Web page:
My morning wake-up alarm is Sonny & Cher’s I’ve Got You Babe. I can’t say I’m exactly a big fan of Sonny & Cher, nor would I say it’s the kind of thing I’m going to stick on in my free time. No, the main reason I have it as my alarm is it’s the song that wakes up Phil Connors as he relives the same February 2nd over and over in Harold Ramis’ 1993 classic Groundhog Day, this year celebrating its twenty-fifth anniversary.
Upon my first viewing of Groundhog Day when I was about ten years old, I was pretty nonplussed. After being a huge Ghostbusters fan, the idea of a new Bill Murray sci-fi comedy about a time loop seemed brilliant; basically, I expected another Ghostbusters. But to my confusion, Bill Murray didn’t seem to be fighting big CGI monsters or going through magic time portals as I imagined, but instead was sitting around in cafes chatting to Andie MacDowell. The synopsis had tricked me, this wasn’t filled with sci-fi hijinks; this was a rom-com! Ten year old me left the film not having given it much thought, apart from being slightly miffed at its deception.
Cut to around six years later. A sixteen year old me, lounging about over the Christmas holidays, has the TV on in the background. Groundhog Day starts, Phil Connors is reporting the weather, and as there’s not much to do that day, I sit down and pay attention. And then I’m laughing. And then I’m enraptured. And then suddenly it hits me that this is absolutely brilliant. By the end of the film, I am convinced that not only is it totally worth the praise, but one of the most perfect scripts ever written.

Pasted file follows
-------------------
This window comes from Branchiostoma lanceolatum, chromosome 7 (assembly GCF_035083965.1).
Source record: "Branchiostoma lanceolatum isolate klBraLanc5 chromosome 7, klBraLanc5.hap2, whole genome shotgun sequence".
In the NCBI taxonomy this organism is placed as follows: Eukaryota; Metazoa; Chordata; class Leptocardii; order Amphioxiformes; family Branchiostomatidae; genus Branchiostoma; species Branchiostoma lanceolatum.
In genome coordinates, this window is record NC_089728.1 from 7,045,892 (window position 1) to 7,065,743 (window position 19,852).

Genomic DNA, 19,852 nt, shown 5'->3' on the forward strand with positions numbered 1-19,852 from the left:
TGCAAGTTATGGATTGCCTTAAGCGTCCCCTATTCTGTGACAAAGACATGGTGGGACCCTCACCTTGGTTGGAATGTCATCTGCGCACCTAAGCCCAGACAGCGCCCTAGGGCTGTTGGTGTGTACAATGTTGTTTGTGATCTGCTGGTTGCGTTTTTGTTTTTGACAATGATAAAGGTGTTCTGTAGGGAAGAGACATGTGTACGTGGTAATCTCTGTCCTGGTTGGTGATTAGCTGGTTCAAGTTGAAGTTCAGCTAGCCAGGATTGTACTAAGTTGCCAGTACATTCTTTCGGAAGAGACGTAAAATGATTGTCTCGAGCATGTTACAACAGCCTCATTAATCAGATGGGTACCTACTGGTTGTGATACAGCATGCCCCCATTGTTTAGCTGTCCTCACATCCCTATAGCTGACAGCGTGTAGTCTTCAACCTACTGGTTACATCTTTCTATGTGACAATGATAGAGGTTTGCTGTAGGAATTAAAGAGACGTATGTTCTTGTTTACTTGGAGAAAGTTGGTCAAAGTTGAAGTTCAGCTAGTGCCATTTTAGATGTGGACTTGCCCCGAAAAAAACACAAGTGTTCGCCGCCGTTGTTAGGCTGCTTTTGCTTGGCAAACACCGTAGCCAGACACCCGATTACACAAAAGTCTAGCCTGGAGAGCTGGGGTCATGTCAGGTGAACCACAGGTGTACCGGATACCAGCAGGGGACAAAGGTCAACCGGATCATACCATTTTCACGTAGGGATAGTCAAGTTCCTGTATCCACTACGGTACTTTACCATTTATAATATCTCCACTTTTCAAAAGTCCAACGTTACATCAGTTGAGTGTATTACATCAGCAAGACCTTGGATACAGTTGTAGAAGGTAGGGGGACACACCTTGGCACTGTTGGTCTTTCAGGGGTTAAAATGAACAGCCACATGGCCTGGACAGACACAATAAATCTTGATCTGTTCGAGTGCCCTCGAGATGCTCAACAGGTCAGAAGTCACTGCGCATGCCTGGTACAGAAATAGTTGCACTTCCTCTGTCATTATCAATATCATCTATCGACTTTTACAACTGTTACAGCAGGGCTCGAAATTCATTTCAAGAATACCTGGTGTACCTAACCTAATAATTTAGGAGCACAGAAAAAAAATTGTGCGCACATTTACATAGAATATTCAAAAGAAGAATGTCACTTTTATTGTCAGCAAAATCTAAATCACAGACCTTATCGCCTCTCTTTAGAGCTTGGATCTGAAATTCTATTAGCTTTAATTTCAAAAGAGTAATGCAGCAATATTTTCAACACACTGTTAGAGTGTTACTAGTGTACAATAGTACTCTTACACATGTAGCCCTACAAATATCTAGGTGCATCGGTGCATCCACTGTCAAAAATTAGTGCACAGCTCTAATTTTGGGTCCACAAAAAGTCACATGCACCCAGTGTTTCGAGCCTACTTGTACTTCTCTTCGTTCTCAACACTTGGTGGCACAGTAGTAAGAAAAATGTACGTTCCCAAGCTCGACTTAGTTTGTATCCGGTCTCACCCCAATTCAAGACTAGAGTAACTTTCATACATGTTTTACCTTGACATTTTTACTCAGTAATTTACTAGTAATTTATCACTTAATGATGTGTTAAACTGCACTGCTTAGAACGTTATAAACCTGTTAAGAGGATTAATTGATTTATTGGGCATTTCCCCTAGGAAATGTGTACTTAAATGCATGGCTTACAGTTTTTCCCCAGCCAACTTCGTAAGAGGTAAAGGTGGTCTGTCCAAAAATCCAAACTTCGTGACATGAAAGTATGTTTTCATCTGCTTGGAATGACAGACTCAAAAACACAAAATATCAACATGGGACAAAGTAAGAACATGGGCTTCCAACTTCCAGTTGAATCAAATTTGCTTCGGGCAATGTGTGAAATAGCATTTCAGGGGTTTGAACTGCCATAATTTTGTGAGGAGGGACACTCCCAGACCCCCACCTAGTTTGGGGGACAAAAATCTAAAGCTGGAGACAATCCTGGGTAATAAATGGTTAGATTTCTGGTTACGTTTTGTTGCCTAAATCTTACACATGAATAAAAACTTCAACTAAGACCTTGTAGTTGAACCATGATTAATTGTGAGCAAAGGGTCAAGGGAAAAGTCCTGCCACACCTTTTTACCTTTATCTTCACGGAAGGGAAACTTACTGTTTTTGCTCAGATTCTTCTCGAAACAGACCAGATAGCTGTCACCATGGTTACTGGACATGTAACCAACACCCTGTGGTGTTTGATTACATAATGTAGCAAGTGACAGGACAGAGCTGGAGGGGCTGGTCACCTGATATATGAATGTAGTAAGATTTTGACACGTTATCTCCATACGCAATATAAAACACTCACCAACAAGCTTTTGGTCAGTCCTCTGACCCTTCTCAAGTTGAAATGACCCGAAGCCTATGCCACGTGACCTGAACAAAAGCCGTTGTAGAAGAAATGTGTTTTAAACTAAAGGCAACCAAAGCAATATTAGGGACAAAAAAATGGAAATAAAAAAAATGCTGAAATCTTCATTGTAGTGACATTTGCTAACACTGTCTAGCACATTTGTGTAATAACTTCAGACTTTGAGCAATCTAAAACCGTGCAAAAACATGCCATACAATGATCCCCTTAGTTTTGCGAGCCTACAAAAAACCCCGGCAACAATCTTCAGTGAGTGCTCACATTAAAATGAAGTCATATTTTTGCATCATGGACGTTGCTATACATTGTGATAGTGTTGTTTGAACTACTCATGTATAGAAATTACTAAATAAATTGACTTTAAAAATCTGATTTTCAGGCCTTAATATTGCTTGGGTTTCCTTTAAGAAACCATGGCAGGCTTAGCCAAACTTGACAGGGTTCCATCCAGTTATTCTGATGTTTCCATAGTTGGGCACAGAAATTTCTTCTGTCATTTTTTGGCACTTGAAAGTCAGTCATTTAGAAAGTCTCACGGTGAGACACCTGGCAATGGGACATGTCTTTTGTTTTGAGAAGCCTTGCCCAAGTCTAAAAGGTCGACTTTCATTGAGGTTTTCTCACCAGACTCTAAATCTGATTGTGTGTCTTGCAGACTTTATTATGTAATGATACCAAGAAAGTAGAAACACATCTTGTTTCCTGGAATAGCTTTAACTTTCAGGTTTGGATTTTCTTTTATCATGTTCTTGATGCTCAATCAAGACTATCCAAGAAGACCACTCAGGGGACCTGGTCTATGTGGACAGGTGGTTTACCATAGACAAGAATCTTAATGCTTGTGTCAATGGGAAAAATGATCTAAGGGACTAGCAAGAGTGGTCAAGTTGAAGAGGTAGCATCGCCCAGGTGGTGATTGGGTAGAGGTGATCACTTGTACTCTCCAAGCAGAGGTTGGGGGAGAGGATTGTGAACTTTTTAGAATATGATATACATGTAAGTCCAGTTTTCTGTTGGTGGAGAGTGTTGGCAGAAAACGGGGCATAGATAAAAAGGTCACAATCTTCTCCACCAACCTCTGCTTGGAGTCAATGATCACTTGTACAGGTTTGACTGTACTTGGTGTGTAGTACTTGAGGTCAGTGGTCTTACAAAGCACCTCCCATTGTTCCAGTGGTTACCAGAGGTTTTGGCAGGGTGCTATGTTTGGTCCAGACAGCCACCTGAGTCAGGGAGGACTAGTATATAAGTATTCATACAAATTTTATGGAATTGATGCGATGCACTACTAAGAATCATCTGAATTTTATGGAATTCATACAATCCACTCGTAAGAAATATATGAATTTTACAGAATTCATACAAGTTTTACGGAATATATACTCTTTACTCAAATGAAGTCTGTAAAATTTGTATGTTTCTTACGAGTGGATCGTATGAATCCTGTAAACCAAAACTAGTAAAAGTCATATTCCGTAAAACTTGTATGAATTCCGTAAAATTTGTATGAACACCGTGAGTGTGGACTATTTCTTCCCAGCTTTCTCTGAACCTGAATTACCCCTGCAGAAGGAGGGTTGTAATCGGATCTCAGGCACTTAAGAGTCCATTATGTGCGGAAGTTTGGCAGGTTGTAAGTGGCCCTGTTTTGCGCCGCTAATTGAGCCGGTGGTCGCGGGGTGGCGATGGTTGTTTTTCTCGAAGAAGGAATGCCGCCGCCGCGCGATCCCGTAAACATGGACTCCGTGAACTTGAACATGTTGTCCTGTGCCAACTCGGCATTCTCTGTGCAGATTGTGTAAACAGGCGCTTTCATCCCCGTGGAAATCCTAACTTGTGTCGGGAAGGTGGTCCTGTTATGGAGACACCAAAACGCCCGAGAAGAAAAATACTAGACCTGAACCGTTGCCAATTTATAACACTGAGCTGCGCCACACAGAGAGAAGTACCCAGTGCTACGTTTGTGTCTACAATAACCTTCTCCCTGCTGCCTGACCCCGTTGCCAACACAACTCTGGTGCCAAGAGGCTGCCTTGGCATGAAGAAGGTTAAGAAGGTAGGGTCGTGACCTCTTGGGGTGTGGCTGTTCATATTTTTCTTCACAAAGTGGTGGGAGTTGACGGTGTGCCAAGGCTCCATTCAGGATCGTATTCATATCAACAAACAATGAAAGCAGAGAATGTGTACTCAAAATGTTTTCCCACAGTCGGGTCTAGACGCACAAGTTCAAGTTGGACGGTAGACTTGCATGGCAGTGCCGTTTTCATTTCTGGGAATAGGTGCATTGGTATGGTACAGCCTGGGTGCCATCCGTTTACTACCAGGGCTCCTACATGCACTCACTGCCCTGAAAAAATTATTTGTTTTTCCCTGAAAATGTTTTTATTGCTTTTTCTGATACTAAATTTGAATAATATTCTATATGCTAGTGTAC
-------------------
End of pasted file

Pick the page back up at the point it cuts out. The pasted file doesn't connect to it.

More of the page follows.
Since then, my opinion hasn’t wavered really. The way the film plays with structure and time is utterly ingenious, and something any aspiring comedy writer should look up to. The jokes hit the balance of dryness and absurdity absolutely beautifully, ranging from a big slapstick punch to Bill Murray’s trademark deadpan scorn. And the way in which it works in philosophical themes around the purgatorial state of the human condition and self-improvement, into what appears to be a light 90s comedy, is nothing short of staggering.
“Not only is Groundhog day totally worth the praise, but one of the most perfect scripts ever written”
But despite all of its technical brilliance, what really strikes me about Groundhog Day is how simple and pure its heart is. Unlike its protagonist, the film itself is the complete antithesis of cynical. It is a film centred on the importance of the small things in life. It encourages one to make the world a better place, and understand that if they’re not happy in themselves, there is always a chance to change. But in addition to all of that, it’s something basic really: it’s a film about being kind.
Sometimes, I genuinely do believe, that’s all that’s necessary. We can deconstruct or pontificate on things for hours, on the meaning of kindness, on what it is to be kind, but Groundhog Day is there to make us sit up and just do it. To go out there and give someone a little compliment, or do a bit of a favour. Phil Connors only gets and understand what he truly wants once he learns that those acts are what fulfil us. Sure, he learns along the way all the complex stuff: that death is inevitable, all the poetics and philosophy etc., but what saves him is learning to love the world around him.
And so that brings me back to my Groundhog Day Sonny & Cher alarm. I’m not a morning person – when I’m in a bad mood I’m certainly not a morning person. I’m also a bit of a cynic, who tends to balk at mawkish sentiment. But when I hear that alarm, I think of the message of how even if you’ve done something wrong, or are feeling down, you can always change that, make it right with the world, and getting out of bed suddenly isn’t a bad idea. That’s why we remember Groundhog Day twenty five years on: it makes us remember to grasp every day and make the most of our lives, whilst giving a few chuckles along the way.